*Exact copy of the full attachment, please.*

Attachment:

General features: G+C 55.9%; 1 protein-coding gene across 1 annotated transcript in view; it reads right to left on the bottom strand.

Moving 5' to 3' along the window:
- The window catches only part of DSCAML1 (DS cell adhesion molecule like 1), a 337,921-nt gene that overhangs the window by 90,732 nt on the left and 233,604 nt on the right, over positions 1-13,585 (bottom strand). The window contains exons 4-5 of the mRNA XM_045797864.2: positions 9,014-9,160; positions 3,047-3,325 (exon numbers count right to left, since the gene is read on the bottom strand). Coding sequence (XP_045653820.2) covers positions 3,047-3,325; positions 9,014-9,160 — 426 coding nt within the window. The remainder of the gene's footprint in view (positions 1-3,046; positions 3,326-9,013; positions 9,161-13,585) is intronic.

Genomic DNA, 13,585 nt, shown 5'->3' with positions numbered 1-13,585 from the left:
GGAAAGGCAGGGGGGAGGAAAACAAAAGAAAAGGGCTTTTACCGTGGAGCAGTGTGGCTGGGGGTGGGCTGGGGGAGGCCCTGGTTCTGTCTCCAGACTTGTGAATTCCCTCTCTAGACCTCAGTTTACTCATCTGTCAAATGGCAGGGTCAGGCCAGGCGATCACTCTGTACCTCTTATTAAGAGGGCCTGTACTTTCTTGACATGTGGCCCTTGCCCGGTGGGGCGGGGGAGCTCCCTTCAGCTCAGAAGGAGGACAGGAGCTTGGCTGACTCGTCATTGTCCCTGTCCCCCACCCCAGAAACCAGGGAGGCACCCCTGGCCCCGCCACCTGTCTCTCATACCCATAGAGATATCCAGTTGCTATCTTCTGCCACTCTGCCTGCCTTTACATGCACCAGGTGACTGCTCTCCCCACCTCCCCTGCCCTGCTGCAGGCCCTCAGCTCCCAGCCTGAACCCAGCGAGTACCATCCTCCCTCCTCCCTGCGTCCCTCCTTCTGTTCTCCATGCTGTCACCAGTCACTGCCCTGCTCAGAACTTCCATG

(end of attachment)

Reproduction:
General features: G+C 55.9%; 1 protein-coding gene across 1 annotated transcript in view; it reads right to left on the bottom strand.

Moving 5' to 3' along the window:
- The window catches only part of DSCAML1 (DS cell adhesion molecule like 1), a 337,921-nt gene that overhangs the window by 90,732 nt on the left and 233,604 nt on the right, over positions 1-13,585 (bottom strand). The window contains exons 4-5 of the mRNA XM_045797864.2: positions 9,014-9,160; positions 3,047-3,325 (exon numbers count right to left, since the gene is read on the bottom strand). Coding sequence (XP_045653820.2) covers positions 3,047-3,325; positions 9,014-9,160 — 426 coding nt within the window. The remainder of the gene's footprint in view (positions 1-3,046; positions 3,326-9,013; positions 9,161-13,585) is intronic.

Genomic DNA, 13,585 nt, shown 5'->3' with positions numbered 1-13,585 from the left:
GGAAAGGCAGGGGGGAGGAAAACAAAAGAAAAGGGCTTTTACCGTGGAGCAGTGTGGCTGGGGGTGGGCTGGGGGAGGCCCTGGTTCTGTCTCCAGACTTGTGAATTCCCTCTCTAGACCTCAGTTTACTCATCTGTCAAATGGCAGGGTCAGGCCAGGCGATCACTCTGTACCTCTTATTAAGAGGGCCTGTACTTTCTTGACATGTGGCCCTTGCCCGGTGGGGCGGGGGAGCTCCCTTCAGCTCAGAAGGAGGACAGGAGCTTGGCTGACTCGTCATTGTCCCTGTCCCCCACCCCAGAAACCAGGGAGGCACCCCTGGCCCCGCCACCTGTCTCTCATACCCATAGAGATATCCAGTTGCTATCTTCTGCCACTCTGCCTGCCTTTACATGCACCAGGTGACTGCTCTCCCCACCTCCCCTGCCCTGCTGCAGGCCCTCAGCTCCCAGCCTGAACCCAGCGAGTACCATCCTCCCTCCTCCCTGCGTCCCTCCTTCTGTTCTCCATGCTGTCACCAGTCACTGCCCTGCTCAGAACTTCCATG